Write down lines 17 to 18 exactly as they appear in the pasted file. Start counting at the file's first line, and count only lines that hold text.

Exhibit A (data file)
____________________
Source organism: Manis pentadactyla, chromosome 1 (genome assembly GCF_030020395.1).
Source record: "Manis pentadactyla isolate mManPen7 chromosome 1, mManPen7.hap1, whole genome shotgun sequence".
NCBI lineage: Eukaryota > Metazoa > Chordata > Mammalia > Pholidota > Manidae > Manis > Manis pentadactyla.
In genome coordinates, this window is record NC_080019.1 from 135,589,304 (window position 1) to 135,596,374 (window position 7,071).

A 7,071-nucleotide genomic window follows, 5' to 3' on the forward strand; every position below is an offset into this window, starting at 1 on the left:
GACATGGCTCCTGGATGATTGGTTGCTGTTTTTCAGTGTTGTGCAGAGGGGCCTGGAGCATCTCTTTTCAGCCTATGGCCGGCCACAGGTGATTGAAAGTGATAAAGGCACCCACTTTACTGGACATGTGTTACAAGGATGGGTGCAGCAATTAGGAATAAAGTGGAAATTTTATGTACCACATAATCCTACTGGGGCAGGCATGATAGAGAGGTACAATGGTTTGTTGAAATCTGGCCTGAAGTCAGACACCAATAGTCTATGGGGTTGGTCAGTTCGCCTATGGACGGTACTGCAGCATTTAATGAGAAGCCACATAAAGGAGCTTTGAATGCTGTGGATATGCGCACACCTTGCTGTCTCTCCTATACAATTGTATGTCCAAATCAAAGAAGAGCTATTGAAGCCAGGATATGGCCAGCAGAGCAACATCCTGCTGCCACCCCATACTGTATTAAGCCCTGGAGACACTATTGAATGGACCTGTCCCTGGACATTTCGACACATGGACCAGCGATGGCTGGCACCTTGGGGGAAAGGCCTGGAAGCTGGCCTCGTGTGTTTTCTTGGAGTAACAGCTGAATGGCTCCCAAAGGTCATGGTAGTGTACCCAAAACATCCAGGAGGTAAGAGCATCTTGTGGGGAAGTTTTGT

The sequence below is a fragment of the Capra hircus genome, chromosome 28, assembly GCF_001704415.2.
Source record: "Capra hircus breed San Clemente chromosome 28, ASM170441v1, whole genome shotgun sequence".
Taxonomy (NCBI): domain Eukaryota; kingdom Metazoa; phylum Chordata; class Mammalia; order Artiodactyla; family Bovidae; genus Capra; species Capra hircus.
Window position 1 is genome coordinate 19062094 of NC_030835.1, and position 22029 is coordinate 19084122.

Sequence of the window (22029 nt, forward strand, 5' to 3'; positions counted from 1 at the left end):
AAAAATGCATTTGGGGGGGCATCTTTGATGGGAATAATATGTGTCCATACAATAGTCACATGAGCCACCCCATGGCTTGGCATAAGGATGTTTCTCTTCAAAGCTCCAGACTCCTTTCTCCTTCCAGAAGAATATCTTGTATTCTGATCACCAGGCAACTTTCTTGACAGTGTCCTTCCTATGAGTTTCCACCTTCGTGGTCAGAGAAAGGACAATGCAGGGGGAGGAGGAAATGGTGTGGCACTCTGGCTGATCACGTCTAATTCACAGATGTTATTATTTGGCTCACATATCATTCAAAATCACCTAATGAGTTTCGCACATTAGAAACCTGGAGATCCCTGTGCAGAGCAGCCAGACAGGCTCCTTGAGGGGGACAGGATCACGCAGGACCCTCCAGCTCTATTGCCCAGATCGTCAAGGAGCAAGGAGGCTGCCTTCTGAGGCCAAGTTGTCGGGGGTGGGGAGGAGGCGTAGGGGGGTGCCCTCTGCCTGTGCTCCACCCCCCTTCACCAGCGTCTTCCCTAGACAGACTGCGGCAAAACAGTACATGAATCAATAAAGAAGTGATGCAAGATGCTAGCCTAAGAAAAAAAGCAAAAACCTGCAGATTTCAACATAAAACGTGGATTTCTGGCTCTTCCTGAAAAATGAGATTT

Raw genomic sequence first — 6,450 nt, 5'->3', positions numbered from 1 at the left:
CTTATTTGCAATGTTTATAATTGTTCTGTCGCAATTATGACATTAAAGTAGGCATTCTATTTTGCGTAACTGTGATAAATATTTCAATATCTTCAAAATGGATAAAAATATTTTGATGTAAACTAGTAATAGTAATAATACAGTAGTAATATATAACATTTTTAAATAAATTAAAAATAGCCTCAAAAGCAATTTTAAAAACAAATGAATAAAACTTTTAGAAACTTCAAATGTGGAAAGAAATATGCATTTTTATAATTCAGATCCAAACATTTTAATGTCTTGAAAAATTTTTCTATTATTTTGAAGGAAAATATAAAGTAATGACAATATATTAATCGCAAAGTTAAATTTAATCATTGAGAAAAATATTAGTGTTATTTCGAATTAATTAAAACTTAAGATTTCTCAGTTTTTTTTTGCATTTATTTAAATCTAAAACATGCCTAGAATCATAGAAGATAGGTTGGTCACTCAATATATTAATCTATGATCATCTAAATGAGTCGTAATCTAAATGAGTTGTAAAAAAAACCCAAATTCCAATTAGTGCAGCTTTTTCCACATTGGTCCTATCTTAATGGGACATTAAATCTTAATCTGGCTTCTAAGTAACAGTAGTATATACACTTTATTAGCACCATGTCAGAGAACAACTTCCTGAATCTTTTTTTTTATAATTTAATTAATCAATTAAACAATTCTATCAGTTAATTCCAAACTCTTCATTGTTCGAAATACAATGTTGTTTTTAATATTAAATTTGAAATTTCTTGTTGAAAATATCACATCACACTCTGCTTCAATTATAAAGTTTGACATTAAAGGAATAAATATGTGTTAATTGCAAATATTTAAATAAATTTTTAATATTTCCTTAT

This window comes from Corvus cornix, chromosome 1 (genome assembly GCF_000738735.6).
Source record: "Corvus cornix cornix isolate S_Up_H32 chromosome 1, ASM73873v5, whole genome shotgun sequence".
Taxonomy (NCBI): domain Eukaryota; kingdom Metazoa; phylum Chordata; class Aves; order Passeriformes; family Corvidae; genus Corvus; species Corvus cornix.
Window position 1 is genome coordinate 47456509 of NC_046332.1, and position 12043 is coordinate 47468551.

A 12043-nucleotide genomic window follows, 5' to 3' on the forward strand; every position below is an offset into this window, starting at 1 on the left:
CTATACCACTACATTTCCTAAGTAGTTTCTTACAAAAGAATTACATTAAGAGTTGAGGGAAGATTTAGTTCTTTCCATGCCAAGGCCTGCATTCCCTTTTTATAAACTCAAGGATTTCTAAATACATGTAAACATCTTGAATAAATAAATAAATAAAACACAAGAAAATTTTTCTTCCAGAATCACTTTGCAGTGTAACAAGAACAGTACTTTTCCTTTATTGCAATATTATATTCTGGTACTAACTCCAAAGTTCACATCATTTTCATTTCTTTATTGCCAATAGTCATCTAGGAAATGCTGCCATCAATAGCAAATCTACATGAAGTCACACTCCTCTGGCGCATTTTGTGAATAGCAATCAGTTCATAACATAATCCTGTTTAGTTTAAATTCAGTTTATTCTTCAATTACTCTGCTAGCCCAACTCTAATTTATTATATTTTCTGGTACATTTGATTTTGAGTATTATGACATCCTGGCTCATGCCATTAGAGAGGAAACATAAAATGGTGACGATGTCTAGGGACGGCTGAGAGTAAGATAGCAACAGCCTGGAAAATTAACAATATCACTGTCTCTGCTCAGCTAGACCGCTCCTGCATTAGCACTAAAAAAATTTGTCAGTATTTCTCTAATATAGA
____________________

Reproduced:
Taxonomy (NCBI): domain Eukaryota; kingdom Metazoa; phylum Chordata; class Aves; order Passeriformes; family Corvidae; genus Corvus; species Corvus cornix.
Window position 1 is genome coordinate 47456509 of NC_046332.1, and position 12043 is coordinate 47468551.